Done on a regular basis, essays and dissertations don’t seem anything abnormal or difficult for current students to accomplish; but for MBA candidates having to get back on track for writing their admission essays, the task can be tough.
Though formal rules of academic writing work for MBA essays too, admission committees expect better knowledge from candidates. They will hardly care about GMAT scores, GPA, or standout resumes – which are yet of high importance – but more about critical thinking, ideas, and unique approaches applicants take to explain why they are good fits for the program.
They want to see a person behind a resume. Plus, they consider brevity the soul of wit. According to Paul Bodine, author of Great Application Essays for Business Schools, a deadly mistake would be getting into a “term-paper mode” while writing. And an ideal MBA admission essay is one about self-discovery, strengths, weaknesses, and aspirations. Before writing essays, candidates should take their time and create a comprehensive picture of what they bring to the table.
Committee members read tons of essays, and candidates give the college try to submit one-of-a-kind copy to impress admission officers. The content of MBA essays is crucial for success, and yet it would be a big mistake to focus solely on it, avoiding verbal devices that might affect the result, too.
With so many details influencing the decision of admission committees, it comes as no surprise that candidates make mistakes while writing essays to enter business schools. Here come the deadliest ones, which avoidance is a must for making it past the application filter.
How to write MBA essays
The biggest mistake is not to answer the essay’s question. Shelley Burt, director at the Carroll School of Management at Boston College, recommends applicants to have someone read their works to verify they’ve done it right. Her advice to candidates would be personalizing their writings for the school they want to enter. “Those writing essays that are easy to repurpose at other programs are a red flag to us,” Burt says.
Demonstrating the knowledge of the school’s distinct culture, as well as linking an applicant’s personality traits with it wouldn’t go amiss in well-written MBA essays.
Officers say that admission essays allow determining if their business schools can help students achieve career goals; so, applicants should express them in essays and explain how these goals meet the business school’s program. Explaining career goals in details can make difference to committee members’ final decision: career services look for evidence of employability at graduation, too.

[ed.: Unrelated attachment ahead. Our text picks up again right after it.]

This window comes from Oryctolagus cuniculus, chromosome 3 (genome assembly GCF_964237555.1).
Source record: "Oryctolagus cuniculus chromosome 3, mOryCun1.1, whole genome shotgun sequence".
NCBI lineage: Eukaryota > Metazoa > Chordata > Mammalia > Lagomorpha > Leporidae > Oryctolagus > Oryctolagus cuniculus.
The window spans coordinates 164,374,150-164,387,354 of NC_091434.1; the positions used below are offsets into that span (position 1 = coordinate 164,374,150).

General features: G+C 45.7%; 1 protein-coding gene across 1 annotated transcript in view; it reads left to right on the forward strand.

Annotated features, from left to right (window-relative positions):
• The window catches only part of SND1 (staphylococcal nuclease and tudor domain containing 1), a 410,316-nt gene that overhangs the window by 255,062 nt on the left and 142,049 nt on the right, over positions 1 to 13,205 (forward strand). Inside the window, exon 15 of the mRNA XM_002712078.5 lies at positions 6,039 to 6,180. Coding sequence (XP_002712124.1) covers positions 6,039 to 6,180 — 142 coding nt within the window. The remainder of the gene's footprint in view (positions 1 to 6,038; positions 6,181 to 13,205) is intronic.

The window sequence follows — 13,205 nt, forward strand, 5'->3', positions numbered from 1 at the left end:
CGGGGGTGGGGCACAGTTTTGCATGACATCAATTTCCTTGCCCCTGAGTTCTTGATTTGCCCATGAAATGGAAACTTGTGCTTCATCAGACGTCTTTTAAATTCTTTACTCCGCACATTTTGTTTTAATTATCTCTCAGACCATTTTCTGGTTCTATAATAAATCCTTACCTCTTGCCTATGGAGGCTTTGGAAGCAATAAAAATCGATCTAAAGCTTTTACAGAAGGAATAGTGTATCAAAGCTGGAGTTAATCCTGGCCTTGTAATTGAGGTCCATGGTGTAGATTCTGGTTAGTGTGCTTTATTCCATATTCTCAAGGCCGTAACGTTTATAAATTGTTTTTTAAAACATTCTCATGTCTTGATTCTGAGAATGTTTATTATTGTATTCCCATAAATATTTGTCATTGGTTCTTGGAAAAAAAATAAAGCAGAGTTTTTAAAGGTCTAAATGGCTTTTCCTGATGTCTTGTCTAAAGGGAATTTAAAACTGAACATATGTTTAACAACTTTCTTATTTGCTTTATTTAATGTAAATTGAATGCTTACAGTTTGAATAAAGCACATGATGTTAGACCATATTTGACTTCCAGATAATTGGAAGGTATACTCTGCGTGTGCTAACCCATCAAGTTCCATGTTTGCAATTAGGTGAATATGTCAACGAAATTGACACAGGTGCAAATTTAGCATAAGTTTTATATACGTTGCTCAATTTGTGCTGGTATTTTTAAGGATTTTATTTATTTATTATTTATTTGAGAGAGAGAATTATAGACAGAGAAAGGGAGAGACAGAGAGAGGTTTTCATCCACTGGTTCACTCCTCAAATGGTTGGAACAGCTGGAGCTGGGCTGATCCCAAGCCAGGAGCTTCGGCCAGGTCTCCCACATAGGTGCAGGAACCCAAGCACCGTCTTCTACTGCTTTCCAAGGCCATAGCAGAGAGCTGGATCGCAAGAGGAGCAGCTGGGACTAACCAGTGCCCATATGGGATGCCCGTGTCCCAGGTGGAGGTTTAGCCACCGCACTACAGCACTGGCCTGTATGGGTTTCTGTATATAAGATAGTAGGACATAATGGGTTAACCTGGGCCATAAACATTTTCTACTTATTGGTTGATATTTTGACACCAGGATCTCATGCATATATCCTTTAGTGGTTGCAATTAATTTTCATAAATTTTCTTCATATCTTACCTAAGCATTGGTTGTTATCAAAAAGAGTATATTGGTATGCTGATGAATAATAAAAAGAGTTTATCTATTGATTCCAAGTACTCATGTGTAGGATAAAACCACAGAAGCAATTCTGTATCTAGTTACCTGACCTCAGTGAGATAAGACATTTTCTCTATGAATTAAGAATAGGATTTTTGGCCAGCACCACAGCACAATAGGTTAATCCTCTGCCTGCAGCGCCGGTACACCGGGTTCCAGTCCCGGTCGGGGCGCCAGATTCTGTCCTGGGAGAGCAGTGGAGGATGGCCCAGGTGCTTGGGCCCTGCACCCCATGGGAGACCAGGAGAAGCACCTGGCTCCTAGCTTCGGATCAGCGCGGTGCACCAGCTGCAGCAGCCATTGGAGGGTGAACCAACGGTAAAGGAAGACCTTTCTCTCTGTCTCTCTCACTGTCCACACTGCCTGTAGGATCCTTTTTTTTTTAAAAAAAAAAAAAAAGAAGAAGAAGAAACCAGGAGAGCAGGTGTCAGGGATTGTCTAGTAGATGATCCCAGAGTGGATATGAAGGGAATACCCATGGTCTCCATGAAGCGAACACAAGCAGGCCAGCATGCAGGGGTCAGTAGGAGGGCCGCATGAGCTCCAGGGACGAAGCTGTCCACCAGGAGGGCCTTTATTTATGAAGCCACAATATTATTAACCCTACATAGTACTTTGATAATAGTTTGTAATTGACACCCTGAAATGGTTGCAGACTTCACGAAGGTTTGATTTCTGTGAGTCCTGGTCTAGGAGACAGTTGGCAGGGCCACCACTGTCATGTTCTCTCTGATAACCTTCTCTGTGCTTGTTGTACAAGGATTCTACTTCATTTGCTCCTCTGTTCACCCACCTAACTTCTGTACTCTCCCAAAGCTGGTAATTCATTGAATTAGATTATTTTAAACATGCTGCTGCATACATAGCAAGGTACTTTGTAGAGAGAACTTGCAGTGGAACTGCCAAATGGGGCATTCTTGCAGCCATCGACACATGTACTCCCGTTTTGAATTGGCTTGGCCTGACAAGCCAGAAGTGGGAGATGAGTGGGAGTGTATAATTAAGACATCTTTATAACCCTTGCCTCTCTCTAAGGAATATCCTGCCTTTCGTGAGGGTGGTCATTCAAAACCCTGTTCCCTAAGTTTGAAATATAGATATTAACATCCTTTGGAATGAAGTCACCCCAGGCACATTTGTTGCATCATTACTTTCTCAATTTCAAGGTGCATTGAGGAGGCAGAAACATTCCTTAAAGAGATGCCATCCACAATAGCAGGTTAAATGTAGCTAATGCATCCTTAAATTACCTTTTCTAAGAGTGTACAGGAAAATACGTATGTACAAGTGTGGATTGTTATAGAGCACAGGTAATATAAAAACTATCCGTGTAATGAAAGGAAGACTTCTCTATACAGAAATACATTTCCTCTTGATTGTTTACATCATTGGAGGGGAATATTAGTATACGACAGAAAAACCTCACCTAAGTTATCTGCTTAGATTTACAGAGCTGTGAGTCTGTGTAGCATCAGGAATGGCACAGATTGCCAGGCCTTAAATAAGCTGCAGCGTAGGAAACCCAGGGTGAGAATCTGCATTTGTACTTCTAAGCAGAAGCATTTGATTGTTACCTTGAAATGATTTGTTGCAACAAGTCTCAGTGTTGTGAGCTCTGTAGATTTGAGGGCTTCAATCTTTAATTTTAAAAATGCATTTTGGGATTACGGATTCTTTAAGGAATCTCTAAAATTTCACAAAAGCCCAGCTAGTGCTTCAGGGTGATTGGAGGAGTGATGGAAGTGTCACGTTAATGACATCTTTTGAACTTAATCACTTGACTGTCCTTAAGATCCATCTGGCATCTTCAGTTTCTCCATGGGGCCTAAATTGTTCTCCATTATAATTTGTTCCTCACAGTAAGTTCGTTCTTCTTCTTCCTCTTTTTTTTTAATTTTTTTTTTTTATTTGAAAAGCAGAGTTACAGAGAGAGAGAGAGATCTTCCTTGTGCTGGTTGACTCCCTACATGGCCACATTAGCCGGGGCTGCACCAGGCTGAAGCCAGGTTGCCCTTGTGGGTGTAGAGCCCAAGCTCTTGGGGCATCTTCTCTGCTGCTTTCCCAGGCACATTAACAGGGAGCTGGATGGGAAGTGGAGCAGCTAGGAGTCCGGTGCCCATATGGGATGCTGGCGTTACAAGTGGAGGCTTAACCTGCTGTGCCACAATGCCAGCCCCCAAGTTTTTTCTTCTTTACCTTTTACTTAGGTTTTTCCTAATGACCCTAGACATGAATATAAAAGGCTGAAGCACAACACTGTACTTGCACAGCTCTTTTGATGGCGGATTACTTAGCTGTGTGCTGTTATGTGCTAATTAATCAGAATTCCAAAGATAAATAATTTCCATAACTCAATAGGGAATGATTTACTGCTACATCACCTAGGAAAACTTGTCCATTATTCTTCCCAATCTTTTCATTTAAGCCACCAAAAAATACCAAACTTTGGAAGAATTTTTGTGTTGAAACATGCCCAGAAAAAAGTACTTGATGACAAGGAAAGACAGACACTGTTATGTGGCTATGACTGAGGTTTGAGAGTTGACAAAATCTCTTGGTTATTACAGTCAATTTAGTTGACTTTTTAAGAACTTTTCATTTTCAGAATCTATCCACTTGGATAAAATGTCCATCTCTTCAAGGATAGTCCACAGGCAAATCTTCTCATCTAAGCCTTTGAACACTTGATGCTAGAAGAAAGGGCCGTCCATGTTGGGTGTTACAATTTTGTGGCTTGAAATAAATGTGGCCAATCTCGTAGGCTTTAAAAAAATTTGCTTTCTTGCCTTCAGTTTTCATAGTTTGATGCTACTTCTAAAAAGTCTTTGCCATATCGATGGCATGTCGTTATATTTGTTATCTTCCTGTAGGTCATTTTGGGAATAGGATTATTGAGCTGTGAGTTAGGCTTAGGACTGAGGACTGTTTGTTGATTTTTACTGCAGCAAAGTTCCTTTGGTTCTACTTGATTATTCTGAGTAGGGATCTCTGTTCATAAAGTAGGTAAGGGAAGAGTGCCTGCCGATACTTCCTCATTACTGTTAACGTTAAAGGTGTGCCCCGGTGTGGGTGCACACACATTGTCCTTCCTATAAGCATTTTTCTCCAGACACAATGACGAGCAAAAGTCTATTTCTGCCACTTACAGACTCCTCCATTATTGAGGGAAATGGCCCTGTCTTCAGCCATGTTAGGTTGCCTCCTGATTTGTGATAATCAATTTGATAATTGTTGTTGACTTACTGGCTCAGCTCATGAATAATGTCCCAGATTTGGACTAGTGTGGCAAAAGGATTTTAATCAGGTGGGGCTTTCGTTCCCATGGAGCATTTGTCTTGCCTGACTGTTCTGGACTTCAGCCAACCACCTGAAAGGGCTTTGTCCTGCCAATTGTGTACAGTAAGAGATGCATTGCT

What else is advisable for candidates to write in MBA admission essays?
- Demonstrating leadership qualities.
- Demonstrating personality and the difference from the competition. Paul Bodine believes that “everyone can come up with five things that set them apart.” It will help a committee see if this person can import diversity in the class.
What would be better to avoid in MBA admission essays?
- Writing about high school glorious days.
- Spelling and grammar errors.
- Being impersonal and making too many generalizations.
Who can help a candidate
Following Shelley Burt’s advice on having someone proofread applicants’ essays for them to make sure it’s ready to send, candidates might want to know whom to ask for help. Obviously, any Tom, Dick or Harry, as well as the people in charge wouldn’t be the best option.
Professional essay tutors can work wonders, though they are often hard to find. The best essay services by OmniPapers and other review websites of this kind provide the detailed information about academic writers who have seen and checked thousands of admission essays over the years. Knowing the process from inside, these tutors can put right the wrongs and help students edit their MBA admission essays.
Another resource to ask for help would be candidates’ alumni who have graduated from the same business school already.
Words and other issues to avoid in MBA essays
The verbal devices students employ can have the effect too. Avoiding flattery and some types of informal writing will do a power of good for admission essays.
What words and word expressions to avoid while writing?
- Idioms– they enrich a language, but candidates’ task is not to entertain professors.
- Quotes in introductions – admission officers want to hear from candidates, not Hemingway, Shakespeare, or any other writing gurus. Also, students should avoid dramatic writing: essay introductions should be direct, sharp, and simple.
- Parenthesis – ‘it goes without saying’, ‘needless to say’, ‘in order to’, ‘on the other hand’, ‘nevertheless’, and other constructions of this kind are needless to express points.
- Empty adverbs – ‘very’, ‘quite’, ‘really’, ‘totally’, ‘already’, ‘fairly’, ‘actually’, ‘much’, etc. don’t enhance meaning and are frequently redundant.
- Wordiness, clichés, slang, poor word choices, incomplete sentences – they kill good writing and prevent admission officers from appreciating a candidate’s work.
It’s better to avoid everything that can weaken the message of an essay.
Editing matters. Author of Secrets to Getting Into Business School: 100 Proven Admissions Strategies to Get You Accepted at the MBA Program of Your Dreams, Brandon Royal says that most MBA programs look for students to answer four questions: who you are, what you have done, why this school is for you, and where you are going. So, he encourages applicants to take a pen and highlight essay sentences answering those particular questions. Anything without a mark can be erased.
President of Stacy Blackman Consulting, Stacy Blackman recommends candidates to keep the focus on themselves while writing. It’s important to stay on track even if the essay’s question is “With whom would you like to go to lunch?” To contribute in a unique way, one should write concisely and in a well-argued manner